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The democratization of publishing tools is a double-edged sword, for sure. You get a lot of people shoving out an unending sting of sub-par, shoddily edited (if at all) swill. I’ve listened to podcasts espousing the benefits of getting a ton of material out quickly—as in, 5,000 words or more a week—in order to start LIVING THE DREAM NOW. There’s reams of digital copy available online right now that would never pass muster with any self-respecting publishing outfit of any size.
The other consequence, of course, is that we now have access to the work of writers and editors who might not get a mainstream publishing opportunity. Few things are more enjoyable than when I discover a new writer (through a small press or self-published) whose work is unique and of high quality.
Broken Worlds is a book from an editor whose passion for genre literature is clear. This is the kind of book that has benefited from the digital and print on demand revolution. It’s got a ton of short stories from independent (and some underground-established) authors. The book is very uneven in terms of genre, writing styles, and arguably quality—but that’s what makes it charming. It’s big enough and diverse enough that you’re bound to find something you like. It’s books like this that represent the future of small press publishing: new editors and authors getting their sea legs under them, getting their work published and read, developing their voices and deciding where they want to go as artists—and those of us who take a chance on their work get to go along for the ride.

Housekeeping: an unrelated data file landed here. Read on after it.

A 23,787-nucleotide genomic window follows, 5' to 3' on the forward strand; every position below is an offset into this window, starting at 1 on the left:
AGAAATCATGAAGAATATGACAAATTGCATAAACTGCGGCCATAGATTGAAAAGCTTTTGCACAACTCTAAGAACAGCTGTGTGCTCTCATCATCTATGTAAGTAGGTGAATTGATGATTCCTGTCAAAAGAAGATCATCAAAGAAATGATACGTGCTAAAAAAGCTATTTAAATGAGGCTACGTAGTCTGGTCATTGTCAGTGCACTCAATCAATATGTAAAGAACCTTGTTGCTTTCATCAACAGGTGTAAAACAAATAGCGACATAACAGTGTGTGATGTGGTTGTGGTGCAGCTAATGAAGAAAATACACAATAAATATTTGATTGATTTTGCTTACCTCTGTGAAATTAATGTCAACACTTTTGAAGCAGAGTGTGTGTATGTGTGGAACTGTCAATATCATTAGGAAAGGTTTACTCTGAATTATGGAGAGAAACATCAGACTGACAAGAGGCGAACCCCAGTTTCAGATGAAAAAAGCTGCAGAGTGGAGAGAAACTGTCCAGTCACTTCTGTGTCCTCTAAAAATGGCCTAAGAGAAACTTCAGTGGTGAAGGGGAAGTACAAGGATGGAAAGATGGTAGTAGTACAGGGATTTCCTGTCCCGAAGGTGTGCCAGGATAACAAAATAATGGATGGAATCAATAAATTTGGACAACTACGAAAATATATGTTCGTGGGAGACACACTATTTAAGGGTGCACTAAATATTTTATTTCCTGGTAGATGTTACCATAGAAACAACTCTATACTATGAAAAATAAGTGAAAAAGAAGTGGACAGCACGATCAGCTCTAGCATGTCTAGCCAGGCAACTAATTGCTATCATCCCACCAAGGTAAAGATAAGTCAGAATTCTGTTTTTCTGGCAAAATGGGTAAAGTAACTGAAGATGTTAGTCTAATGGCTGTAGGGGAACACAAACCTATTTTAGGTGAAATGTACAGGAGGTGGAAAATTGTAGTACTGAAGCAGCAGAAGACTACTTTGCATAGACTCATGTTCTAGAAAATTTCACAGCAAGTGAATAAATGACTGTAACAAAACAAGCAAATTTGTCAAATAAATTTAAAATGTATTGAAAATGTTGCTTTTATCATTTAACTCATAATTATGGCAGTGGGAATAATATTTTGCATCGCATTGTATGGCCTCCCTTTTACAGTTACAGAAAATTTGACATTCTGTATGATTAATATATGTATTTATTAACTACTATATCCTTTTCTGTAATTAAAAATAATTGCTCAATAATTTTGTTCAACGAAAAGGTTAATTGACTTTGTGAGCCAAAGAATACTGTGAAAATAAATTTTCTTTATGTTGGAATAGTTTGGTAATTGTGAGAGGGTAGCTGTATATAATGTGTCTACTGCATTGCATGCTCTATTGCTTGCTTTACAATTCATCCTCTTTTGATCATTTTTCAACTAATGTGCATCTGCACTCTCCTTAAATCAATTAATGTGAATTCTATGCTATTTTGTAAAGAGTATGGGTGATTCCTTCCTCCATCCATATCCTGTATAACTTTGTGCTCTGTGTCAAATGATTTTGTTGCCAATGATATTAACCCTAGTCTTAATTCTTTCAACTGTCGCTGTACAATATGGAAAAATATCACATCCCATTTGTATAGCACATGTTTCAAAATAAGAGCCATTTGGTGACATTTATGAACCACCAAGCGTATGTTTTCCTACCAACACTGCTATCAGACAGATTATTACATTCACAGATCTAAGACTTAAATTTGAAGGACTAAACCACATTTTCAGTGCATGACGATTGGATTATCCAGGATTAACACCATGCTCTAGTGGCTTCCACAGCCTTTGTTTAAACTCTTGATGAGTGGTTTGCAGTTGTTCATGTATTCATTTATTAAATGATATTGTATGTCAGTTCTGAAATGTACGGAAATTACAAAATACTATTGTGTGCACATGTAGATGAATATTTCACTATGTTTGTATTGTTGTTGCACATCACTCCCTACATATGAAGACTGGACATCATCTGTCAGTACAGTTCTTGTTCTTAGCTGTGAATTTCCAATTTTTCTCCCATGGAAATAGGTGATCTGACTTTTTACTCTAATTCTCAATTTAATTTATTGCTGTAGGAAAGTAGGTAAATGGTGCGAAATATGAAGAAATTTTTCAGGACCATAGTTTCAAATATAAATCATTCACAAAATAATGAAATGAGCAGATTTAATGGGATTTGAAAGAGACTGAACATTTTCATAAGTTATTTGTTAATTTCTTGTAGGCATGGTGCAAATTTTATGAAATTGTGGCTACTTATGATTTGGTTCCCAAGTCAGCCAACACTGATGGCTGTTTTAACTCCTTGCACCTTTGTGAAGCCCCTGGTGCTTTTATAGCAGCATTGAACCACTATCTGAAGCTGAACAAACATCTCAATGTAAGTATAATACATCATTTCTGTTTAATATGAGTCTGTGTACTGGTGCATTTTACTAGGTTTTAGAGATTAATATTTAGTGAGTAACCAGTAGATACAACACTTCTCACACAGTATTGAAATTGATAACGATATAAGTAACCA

The book’s central theme is that we live in a reality of systems—and these systems degenerate or evolve (much like traditional publishing itself). Each story contains some sort of breakdown, whether of a social order, of innocence, or of reality itself. Beyond this wide apocalyptic conceit, however, the stories are very diverse in tone, style, and narrative. Again, this is both the book’s greatest strength and weakness. But it’s in this diversity that you’re sure to find something you like.
The stories I enjoyed the most were by a couple of authors I was already familiar with, and a couple that I had not heard of before. “The Wailing Women” by M. R. Ranier is at the front of the book and sets its tone as one of its strongest stories. “The Interview” by Shannon Iwanski is both hilarious and macabre, especially for anyone who has ever worked for a giant institution or government. Scott R. Jones is as always in fine form, this time offering us a story about language, words, and the unmaking of all things in “I Cannot Begin to Tell You”. Robin Wyatt Dunn’s “The Coens” mixes science fiction slipstream adventurism with cosmic finality. “Five Laments for the Horizon Summer Resort, to be Destroyed and Never Built Again” by Tom Breen (his short fiction debut) is a slow burn ghost story that reminded me of subtle yet emotionally powerful classical supernatural stories. I’d like to see what Tom can do in the full-on weird/horror forms.
The majority of the book’s offerings fall somewhere between science fiction and fantasy, but there are a few horror offerings here. That said, I wouldn’t recommend this for someone looking for a purely horror anthology. Reviewing such an eclectic book is difficult, as personal preferences in style and tone (and occasionally quality) vary so widely that I can’t really sum up a book like this. While I think the anthology would have benefited from a few less stories and a greater focus on theme (or genre), it’s still promising to see so many new (to me, at least) voices in a volume that is anything but another printing-mill short story anthology. It’s an exciting time to be a reader (and writer!) of genre literature, and Broken Worlds is a solid step forward into speculative fiction territory for young editor Jack Burgos and A Murder of Storytellers.